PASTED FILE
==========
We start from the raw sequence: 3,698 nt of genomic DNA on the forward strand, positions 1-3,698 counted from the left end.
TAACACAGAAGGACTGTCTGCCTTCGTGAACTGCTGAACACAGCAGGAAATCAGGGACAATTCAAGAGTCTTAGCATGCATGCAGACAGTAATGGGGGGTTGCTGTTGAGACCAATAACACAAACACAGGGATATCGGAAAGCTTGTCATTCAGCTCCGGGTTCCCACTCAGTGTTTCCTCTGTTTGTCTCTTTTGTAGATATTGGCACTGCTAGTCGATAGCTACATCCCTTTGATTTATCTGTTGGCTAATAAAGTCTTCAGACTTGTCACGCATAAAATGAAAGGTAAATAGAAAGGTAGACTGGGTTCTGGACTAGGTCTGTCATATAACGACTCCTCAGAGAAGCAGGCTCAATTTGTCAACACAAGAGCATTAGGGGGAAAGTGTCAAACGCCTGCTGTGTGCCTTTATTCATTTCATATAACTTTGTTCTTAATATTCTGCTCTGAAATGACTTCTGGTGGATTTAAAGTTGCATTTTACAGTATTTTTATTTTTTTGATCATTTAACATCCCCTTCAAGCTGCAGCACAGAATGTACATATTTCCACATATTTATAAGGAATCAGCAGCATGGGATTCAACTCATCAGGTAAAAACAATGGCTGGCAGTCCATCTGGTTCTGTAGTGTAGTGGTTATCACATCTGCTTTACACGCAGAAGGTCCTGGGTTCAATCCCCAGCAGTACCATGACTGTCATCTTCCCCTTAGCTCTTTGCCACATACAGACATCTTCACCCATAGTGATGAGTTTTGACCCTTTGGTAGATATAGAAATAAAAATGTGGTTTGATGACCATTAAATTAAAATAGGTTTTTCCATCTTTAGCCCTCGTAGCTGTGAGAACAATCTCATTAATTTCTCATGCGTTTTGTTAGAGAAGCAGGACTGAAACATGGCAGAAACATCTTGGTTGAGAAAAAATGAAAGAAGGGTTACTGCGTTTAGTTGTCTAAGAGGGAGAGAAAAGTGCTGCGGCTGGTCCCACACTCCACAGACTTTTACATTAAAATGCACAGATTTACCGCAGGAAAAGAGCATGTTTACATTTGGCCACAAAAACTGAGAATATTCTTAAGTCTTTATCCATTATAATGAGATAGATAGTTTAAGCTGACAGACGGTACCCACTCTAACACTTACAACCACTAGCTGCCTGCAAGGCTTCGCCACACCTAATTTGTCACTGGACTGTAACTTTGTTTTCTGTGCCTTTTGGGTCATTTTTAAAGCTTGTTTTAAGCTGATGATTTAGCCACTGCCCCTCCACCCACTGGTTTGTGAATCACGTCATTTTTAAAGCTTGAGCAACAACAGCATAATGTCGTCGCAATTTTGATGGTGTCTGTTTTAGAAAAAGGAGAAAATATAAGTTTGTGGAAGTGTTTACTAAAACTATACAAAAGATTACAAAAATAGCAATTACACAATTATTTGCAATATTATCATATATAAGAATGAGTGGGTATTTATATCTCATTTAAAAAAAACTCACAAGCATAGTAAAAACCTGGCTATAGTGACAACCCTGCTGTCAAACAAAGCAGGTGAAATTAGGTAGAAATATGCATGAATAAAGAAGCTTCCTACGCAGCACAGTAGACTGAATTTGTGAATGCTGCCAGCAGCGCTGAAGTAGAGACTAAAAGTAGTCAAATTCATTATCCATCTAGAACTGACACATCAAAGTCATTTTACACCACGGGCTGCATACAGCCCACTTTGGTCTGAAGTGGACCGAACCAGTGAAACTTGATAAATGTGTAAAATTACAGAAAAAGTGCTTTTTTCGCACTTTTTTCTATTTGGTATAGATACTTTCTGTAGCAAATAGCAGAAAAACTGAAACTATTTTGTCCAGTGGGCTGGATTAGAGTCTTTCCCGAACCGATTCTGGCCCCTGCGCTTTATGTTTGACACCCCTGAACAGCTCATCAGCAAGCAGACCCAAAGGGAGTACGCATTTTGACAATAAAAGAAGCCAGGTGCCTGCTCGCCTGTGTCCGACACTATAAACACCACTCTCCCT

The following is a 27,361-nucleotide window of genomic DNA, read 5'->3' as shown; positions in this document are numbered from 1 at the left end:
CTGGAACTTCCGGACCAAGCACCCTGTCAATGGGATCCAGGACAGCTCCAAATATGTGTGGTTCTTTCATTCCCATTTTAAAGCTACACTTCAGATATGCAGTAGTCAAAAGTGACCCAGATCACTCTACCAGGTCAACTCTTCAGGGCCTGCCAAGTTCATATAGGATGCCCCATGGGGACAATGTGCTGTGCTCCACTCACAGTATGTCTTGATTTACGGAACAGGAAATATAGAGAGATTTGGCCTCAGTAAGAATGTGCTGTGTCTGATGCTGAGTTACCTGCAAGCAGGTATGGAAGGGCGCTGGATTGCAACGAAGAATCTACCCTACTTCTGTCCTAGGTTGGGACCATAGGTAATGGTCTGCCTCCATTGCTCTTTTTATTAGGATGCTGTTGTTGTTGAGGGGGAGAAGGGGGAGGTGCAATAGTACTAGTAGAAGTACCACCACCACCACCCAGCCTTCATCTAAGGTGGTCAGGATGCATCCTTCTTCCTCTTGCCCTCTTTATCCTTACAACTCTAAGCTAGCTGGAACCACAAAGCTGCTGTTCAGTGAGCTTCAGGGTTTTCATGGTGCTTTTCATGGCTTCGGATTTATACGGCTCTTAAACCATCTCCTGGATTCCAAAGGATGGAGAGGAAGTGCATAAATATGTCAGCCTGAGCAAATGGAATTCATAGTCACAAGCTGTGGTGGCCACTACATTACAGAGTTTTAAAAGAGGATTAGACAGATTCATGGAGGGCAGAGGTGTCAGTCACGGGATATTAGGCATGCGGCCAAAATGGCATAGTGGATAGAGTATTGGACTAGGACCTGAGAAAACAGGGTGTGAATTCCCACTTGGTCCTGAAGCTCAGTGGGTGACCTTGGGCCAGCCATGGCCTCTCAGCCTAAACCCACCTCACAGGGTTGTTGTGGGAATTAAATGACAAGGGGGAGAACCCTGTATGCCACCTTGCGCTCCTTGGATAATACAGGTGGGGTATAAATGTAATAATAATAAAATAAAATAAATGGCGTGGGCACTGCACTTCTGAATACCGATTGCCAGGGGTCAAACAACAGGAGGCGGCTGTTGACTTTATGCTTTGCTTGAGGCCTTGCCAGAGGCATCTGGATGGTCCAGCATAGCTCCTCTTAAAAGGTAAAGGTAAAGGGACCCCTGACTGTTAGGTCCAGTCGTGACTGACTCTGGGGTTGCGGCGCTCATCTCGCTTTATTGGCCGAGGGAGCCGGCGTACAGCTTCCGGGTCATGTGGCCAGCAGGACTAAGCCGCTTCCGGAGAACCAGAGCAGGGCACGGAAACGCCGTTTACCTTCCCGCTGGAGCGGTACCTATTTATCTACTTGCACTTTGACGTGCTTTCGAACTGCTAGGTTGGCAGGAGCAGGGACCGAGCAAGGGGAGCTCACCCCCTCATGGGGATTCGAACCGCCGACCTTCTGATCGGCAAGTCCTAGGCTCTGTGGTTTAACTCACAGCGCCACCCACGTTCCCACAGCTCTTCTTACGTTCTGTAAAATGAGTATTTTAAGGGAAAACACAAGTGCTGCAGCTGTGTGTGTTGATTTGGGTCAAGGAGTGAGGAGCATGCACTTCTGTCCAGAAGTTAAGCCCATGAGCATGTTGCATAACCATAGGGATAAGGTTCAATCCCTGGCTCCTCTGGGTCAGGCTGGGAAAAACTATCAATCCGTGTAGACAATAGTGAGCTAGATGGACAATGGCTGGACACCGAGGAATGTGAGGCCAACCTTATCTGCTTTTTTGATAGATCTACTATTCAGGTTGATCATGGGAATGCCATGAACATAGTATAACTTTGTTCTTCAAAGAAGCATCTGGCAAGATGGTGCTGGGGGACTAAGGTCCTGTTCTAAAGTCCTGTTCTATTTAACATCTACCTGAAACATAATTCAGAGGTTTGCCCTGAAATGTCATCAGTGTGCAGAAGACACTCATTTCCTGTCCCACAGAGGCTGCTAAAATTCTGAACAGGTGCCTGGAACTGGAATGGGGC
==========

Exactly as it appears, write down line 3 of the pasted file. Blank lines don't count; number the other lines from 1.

The following is a 27,361-nucleotide window of genomic DNA, read 5'->3' as shown; positions in this document are numbered from 1 at the left end: